by Maris Soule

momzuriI’ve seen several discussions regarding writers losing the initial excitement they had when they started writing. Some of that loss, I believe, is due to reality replacing the anticipated results of being published; i.e., our book hitting best seller charts, awards, TV and radio interviews, instant recognition.

On December 8, 2016,I will be interviewed on LA Talk Radio “The Writer’s Block.”

Over the years I’ve been on TV and radio; yet, rarely do people (other than family and friends) know I’m a writer.

Of course, those interviews have not been on Oprah, or any of the network TV shows. Even this talk show, although it originates in Los Angeles, will not rocket me to fame. For one thing, it’s an Internet radio station. (Actually 2 stations now.) It can be listened to on your computer, smart phone, or iPad. You can listen to it live, or as an archived show. (My live interview will be on at 7:00 p.m., Pacific Time. That means—because I live in the Eastern Time Zone—I have to be up at 10:00 p.m. to be interviewed and listeners in my area must also be up at 10:00 p.m. to hear the live interview. The interview will then be archived.)

My point is, as much as I’m looking forward to this interview and the opportunity to talk about my books, on the day after the interview, I won’t suddenly be a nationally famous writer.

My guess is I’ll never be a famous writer, and yes, that is a disappointment. I have some wonderful fans (people I actually don’t even know, people who, besides my family, have bought and enjoyed my books), but I’ll never be the key note speaker at a conference, I’ll never have to wear sunglasses to hide my identity, or have to have a secretary to handle all of the requests for interviews.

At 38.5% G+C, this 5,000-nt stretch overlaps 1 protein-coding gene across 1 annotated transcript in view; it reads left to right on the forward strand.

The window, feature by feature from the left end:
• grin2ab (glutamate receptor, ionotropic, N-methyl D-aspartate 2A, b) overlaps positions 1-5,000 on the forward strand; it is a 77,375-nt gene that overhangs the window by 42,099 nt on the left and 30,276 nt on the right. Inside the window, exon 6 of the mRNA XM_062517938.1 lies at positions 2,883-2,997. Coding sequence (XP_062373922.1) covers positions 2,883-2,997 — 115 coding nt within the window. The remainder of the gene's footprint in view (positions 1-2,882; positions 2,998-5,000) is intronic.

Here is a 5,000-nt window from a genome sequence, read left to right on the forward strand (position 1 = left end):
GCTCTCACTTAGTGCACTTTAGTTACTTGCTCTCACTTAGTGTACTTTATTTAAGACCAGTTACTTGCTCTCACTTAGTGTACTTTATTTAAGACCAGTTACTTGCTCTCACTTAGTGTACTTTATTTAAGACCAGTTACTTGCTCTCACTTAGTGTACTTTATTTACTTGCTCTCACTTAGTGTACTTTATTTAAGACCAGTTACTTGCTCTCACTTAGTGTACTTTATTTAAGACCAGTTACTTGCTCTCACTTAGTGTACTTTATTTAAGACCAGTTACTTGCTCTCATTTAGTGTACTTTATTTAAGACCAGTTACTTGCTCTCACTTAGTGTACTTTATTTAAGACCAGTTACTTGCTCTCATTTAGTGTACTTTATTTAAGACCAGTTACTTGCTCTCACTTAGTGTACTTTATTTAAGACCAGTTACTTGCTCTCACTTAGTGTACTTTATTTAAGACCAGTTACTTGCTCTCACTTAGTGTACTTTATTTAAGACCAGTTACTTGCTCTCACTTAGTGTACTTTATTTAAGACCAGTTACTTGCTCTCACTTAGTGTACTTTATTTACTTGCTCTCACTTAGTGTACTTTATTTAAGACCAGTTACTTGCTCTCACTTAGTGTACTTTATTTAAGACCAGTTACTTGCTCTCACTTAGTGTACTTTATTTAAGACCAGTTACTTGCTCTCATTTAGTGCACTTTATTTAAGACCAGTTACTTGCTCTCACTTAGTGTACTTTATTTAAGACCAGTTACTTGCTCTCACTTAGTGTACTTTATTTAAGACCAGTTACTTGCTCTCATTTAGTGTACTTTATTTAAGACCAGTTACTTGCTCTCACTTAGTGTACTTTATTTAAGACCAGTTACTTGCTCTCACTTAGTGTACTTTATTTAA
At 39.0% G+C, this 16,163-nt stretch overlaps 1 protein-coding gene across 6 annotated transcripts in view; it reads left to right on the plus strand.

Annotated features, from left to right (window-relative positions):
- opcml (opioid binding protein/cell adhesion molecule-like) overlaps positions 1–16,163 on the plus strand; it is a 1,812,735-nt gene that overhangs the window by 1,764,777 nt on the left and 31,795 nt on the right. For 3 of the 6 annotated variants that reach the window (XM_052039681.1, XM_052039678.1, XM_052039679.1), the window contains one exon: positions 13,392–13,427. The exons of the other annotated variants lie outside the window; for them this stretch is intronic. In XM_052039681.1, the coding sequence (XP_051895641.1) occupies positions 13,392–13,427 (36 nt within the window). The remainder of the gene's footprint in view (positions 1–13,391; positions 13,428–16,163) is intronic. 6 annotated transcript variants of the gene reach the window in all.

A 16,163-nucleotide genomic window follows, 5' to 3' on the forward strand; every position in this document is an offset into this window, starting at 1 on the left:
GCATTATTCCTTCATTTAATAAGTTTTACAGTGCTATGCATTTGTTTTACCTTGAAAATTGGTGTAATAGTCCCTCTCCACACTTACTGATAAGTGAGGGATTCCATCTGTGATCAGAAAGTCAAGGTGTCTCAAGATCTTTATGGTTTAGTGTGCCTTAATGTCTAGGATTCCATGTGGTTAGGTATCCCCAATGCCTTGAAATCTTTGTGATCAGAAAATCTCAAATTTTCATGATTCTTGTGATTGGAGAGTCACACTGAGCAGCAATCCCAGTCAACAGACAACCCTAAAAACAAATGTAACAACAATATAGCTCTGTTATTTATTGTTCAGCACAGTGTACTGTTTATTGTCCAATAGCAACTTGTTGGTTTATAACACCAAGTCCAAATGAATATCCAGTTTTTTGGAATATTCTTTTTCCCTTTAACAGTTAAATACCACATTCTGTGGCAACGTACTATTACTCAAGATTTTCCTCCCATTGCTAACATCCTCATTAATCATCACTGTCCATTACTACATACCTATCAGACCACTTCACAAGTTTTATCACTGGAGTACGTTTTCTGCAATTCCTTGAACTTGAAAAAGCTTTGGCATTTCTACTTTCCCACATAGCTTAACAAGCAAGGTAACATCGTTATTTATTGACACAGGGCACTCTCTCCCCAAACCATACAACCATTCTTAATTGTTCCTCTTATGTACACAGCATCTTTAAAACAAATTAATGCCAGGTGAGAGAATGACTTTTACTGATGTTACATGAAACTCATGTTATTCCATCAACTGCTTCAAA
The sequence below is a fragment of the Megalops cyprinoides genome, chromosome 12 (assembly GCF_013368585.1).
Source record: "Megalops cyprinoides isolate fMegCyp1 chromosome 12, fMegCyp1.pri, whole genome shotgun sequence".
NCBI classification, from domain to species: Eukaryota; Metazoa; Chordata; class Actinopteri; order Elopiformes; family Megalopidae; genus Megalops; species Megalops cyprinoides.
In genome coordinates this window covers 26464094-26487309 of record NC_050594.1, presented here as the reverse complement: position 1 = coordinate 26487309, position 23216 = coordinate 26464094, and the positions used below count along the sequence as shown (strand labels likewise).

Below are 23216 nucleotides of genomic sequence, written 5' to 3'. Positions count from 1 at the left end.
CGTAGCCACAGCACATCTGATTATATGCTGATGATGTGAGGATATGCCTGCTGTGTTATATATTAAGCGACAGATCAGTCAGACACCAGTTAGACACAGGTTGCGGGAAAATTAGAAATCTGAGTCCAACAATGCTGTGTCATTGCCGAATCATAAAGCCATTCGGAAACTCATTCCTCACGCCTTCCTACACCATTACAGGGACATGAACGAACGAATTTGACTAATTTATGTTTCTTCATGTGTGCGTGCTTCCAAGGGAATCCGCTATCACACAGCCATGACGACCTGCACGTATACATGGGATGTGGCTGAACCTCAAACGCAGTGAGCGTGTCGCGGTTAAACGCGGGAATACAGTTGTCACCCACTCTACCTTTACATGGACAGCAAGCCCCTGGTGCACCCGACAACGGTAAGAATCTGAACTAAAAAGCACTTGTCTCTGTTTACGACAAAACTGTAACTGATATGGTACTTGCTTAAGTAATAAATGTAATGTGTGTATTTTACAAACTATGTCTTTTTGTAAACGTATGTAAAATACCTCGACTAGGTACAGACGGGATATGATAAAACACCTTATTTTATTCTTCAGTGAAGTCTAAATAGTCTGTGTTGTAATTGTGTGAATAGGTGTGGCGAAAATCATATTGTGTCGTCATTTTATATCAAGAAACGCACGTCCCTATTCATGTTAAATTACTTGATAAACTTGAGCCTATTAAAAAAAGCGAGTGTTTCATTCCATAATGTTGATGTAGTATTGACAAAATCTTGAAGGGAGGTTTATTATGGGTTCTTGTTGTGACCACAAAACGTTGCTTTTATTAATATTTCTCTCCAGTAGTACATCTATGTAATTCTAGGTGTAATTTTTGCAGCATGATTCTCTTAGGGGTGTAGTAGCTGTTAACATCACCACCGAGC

When we start, we have dreams. (Which is good.) We love the story or stories running around in our heads, and we can’t wait to get them written and published so others can enjoy our stories. We tell ourselves that’s all we want…but then, once that first (or first few) stories have been published, we realize we want more. We want the peer recognition, the 5 star reviews…the money. That initial thrill is replaced with a desire for more, and if we don’t achieve all we dream of, we are disappointed.

Some writers stop writing at this point. Others go through the ups and downs of publishing and ultimately do achieve some degree of stardom. (We’ve all heard of the overnight success stories about writers who had 20 or more books published before the “break-through” novel that has put them at the top of the NYT best seller list and onto the silver screen.)

Of course, there are always those writers who do rocket to fame with the first or second book. Do they reach a point where they are disappointed? I don’t know, but I do know there are some writers who write a book that’s acclaimed by all, then never write another for fear the next won’t be as good.

Most of us are going to face disappointment at some time or another. A lot depends on the dreams we had to start with and how willing we are to modify those dreams with the reality of life. You may never have that same excitement that came the first time you sat down to write, but every now and then a story will pop into your head that brings back that feeling.

Between those times, writers write.

Email: soulem@aol.com
Coming March 2017: ECHOES OF TERROR

a-killer-past-cover   echoesofterrorfront


I'm an author, editor, and writing coach, specializing in a novel's opening chapter. I've begun a critique group in Calimesa, CA, so if you're a serious writer in the area - pro, aspiring, no matter the genre - who would like feedback on your work, join us: https://www.meetup.com/Afternoon-Critique-Workshop/events/258796235/ You can always contact me through my websites: www.brendahill.com www.brendahillediting.com

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2 comments on “Disappointment
  1. marissoule says:

    Thanks, Brenda. I appreciate the repost.

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December 2016
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